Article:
Gil-Ordóñez’ Wonderful de Falla

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DE FALLA: El amor brujo.* El retablo de Maese Pedro+ / *Esperanza Fernández, mezzo; +Jennifer Zetlan, sop (Trujamán)); Jorge Garza, ten (Master Pedro); Alfredo García, bar (Don Quixote); Perspectives Ensemble; Angel Gil-Ordóñez, cond / Naxos 8.573890

Angel Gil-Ordóñez, principal guest conductor of New York’s Perspectives Ensemble and music director of the Georgetown University Orchestra, gives us here the original 1915 version of de Falla’s well-known El amor brujo and a new recording of his excellent but lesser-known one-act opera, El retablo de Maese Pedro. And it is an ass-kicker.

From the very first notes of the Introduction, we know we’re in for a treat. This is no PC, “soft classical,” dumbed-down de Falla, but a full-blooded treatment of the score with the adrenaline and caffeine rush of Toscanini’s legendary performance. Our vocalist and recite, Esperenza Fernández, has a prettier voice than Josefina Burzio, the soloist in Toscanini’s performance, but somewhat less of a Flamenco edge. Nonetheless, she is quite good throughout. This performance also includes a good amount of the spoken

Pastora Imperio

Pastora Imperio in 1915

lines that Toscanini omitted from his broadcast. After its 1915 premiere, music critics who were used to the more sedate music of Albéniz savaged it, but as de Falla explained, “The work is eminently Gitano [gypsy]. To execute it I always used folklore – some of it from Pastora Imperio herself, who sings them from long tradition and with undeniable ‘authenticity.’” For those who don’t know, Pastora Imperio, also known as simply L’Imperio or Imperio Argentina, was considered one of the greatest cantares of her time. Her only real rival was the equally legendary La Niña de los Peines or “The Girl of the Combs,” whose real name was Pastora Pavón Cruz.

Gil-Ordóñez takes the opening section of the famous “Ritual Fire Dance” a bit slower than one is used to it, but still drives the rhythm strongly, later increasing to the more familiar quick tempo in the second half. By contrast, the “Dance of Terror” is taken at a brisk tempo throughout. Yet in the entire suite, he emphasizes the bright, almost savage sonorities of de Falla’s score (as did Toscanini) and binds the music together to bring out the work’s structure. It is, quite simply, a marvelous performance, and the Perspectives Ensemble plays it with sensitivity as well as great energy. In the “Song of the Will-o’-the-Wisp,” Fernández sings with great style and drive though without the brighter, more cutting timbre that Burzio brought to it. Still, this is far more authentic than the wet-blanket singing of Victoria de los Angeles, everyone else’s favorite singer in this music, whose performance (though conducted well by de Burgos) was about as exciting as a bowl of stewed prunes. In “Danza y cancion de la bruja fingida,” both Fernández and Gil-Ordóñez drive the music with an almost savage intensity—good for them! This section, in particular, runs rings around the de los Angeles-de Burgos version.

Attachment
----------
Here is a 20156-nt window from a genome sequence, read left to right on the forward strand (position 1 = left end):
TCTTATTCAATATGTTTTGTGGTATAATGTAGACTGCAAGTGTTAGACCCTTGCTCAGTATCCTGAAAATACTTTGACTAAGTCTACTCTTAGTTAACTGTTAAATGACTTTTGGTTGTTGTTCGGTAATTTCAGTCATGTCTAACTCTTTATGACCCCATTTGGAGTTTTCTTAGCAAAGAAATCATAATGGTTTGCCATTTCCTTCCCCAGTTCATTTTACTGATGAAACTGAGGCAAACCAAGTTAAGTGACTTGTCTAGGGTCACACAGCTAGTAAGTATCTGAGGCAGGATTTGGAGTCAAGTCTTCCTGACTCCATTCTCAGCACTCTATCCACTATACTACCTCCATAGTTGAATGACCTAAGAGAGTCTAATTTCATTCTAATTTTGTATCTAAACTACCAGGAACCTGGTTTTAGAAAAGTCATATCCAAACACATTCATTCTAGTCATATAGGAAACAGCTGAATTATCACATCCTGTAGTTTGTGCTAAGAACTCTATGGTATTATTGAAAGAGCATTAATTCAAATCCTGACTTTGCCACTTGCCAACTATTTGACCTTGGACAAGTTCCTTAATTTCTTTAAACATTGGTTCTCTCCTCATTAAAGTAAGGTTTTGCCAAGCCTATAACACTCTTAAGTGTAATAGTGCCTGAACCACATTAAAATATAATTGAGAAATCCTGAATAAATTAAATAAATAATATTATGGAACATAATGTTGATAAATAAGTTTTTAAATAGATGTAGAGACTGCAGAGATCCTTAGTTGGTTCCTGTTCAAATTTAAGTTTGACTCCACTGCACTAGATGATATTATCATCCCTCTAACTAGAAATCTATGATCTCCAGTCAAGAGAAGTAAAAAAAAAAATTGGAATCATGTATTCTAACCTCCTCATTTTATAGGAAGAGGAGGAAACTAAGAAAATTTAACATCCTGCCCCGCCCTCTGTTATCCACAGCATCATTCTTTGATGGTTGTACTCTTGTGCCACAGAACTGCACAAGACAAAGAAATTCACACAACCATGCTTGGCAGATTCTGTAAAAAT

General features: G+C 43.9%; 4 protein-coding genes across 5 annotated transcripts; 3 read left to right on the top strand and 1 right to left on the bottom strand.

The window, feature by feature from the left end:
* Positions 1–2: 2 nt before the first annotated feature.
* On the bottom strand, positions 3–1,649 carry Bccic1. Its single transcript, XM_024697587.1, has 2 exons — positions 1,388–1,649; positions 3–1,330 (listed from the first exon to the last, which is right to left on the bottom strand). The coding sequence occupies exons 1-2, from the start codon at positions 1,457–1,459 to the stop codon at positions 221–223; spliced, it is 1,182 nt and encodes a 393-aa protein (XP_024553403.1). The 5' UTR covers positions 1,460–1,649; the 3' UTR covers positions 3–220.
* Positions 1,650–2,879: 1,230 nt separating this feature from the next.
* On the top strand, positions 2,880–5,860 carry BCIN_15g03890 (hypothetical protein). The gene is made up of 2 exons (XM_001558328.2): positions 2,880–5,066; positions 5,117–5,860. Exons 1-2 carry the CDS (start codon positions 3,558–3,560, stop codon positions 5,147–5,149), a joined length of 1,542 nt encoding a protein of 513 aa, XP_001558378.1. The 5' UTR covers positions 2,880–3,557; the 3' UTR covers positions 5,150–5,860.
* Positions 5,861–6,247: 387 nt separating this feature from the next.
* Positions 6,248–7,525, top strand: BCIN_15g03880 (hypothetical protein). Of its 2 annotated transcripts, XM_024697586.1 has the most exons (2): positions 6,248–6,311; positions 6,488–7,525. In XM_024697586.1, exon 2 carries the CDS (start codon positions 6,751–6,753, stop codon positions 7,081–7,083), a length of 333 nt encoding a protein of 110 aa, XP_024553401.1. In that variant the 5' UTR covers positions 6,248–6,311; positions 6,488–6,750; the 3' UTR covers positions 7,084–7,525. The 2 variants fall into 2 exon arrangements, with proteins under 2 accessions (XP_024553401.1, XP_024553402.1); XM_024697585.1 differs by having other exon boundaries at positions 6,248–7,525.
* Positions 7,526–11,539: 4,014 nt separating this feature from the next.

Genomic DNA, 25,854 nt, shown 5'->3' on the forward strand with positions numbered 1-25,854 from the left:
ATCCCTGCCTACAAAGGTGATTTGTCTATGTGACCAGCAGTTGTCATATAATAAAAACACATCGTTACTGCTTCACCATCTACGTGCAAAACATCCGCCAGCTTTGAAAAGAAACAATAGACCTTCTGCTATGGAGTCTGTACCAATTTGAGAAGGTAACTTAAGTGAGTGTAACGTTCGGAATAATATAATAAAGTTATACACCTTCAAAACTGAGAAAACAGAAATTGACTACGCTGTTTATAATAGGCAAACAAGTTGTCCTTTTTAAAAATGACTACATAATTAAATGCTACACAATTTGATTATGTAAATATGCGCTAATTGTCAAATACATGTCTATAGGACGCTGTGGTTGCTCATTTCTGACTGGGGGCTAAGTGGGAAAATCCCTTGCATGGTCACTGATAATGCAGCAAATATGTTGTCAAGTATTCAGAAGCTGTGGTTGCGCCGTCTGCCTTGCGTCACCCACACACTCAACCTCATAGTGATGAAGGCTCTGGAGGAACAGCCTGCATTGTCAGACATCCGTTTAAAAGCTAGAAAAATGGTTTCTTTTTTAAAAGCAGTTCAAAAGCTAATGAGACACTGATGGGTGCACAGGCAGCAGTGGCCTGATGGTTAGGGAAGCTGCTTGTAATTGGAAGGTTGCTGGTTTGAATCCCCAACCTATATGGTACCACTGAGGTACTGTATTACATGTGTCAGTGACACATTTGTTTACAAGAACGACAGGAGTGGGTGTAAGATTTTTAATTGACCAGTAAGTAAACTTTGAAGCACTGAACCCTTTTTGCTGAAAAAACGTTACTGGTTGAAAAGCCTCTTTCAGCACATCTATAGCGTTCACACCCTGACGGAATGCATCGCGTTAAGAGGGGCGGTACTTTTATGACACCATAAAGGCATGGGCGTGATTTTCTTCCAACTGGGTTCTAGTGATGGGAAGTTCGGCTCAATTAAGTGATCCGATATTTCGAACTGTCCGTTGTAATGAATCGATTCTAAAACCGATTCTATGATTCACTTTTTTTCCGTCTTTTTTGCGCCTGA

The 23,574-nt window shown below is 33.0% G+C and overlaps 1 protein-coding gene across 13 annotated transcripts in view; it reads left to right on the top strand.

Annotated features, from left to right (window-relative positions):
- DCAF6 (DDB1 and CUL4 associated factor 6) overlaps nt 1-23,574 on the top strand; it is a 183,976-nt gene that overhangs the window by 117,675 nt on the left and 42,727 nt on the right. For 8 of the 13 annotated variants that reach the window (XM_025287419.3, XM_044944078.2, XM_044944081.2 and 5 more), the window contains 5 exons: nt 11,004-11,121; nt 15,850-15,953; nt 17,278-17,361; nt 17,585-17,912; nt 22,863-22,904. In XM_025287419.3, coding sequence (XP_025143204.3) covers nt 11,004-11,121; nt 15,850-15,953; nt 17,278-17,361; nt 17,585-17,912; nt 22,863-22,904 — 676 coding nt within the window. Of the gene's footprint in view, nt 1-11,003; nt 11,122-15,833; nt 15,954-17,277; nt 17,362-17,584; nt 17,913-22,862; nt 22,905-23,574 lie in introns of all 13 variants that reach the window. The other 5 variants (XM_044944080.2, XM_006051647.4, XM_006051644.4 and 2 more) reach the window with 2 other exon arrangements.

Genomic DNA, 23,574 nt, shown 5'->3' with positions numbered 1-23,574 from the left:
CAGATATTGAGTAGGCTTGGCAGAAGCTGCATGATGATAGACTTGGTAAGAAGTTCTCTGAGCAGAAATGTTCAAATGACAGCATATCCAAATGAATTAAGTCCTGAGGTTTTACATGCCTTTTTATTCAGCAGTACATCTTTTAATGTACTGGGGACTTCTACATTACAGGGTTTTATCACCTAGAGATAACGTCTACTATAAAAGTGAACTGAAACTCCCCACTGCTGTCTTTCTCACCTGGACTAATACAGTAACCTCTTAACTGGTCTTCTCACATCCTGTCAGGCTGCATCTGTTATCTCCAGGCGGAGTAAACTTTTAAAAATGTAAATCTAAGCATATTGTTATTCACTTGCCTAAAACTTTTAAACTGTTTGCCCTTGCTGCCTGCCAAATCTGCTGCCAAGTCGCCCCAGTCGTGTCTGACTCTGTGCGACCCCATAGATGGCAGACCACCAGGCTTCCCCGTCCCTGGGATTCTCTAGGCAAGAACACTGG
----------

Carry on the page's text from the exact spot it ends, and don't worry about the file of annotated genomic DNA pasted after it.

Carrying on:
El retablo de Maese Pedro, which I actually saw performed once in person, is a marvelous little opera that de Falla adapted from an episode in Cervantes’ Don Quixote. In recent years, there has been a tendency to cast a boy soprano as Trujamán (i.e., the Josep Pons recording on Harmonia Mundi), but I don’t care for that. What one needs above all else is a female soprano who can sound like a boy, as the music is a bit more challenging than most boy sopranos can handle. In this recording, we get the absolutely fantastic Jennifer Zetlan, who reminded me very much of the soprano I heard sing it in person, Mayda Prado. And wow, does Gil-Ordóñez conduct it with energy! In that respect, the performance is far better than the one I heard. The brilliance, “cut” and energy of Zetlan’s singing are absolutely superb, evidently a result of her long experience singing contemporary works such as Ricky Ian Gordon’s Morning Star and Louis Karchin’s Jane Eyre as well as occasional performances as Xenia in Boris Godunov and Purcell’s The Fairy Queen. She is good in this kind of music because she enjoys challenges and doesn’t just want a career as a cookie-cutter soubrette.

Without the visual aspect, however, which includes (as noted in the title) a puppet show, some of the music tends to fall flat when just listening, such as the strictly instrumental passages in Scene 2. This, of course, is no fault of de Falla’s or the conductor, but simply a condition of listening to a work that was meant to be seen as well as heard. Nonetheless, this is a splendid performance, and although the boy Trujamán dominates the proceedings, both tenor Jorge Garza as Master Pedro and baritone Alfredo Garcia as Don Quixote are really outstanding singers. (An interesting side-note: in the original 1915 production, the role of Don Quixote was sung by the famous French baritone Hector Dufranne.)

This performance of El retablo goes straight to the top of my list of preferred versions, and I consider the El amor brujo to be very nearly the equal of Toscanini’s in performance quality and, of course, far superior in sound.

—© 2019 Lynn René Bayley

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